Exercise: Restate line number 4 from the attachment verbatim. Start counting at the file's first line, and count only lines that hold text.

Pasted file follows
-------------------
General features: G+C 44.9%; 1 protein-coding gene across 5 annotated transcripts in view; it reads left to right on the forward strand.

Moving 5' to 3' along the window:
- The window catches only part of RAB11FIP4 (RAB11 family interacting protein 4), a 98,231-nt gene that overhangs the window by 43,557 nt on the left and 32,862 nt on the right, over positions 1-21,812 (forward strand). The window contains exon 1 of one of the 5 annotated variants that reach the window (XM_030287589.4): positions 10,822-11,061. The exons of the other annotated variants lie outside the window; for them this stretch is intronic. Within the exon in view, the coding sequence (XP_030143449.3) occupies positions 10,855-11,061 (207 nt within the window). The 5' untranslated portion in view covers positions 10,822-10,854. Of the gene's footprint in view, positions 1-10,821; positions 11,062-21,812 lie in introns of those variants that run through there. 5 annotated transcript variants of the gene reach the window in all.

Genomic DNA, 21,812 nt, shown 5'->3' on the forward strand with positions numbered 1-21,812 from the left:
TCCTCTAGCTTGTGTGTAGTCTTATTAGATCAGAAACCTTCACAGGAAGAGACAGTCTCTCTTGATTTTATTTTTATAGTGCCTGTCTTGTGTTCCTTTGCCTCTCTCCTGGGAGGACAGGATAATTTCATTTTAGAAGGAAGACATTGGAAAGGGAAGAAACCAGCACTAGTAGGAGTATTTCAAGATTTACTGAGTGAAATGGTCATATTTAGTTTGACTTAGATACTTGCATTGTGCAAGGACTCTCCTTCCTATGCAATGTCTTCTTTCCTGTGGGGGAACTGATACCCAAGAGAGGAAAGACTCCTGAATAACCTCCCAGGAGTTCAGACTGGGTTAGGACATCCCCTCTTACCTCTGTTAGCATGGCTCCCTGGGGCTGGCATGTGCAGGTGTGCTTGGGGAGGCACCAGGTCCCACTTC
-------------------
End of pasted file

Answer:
Genomic DNA, 21,812 nt, shown 5'->3' on the forward strand with positions numbered 1-21,812 from the left: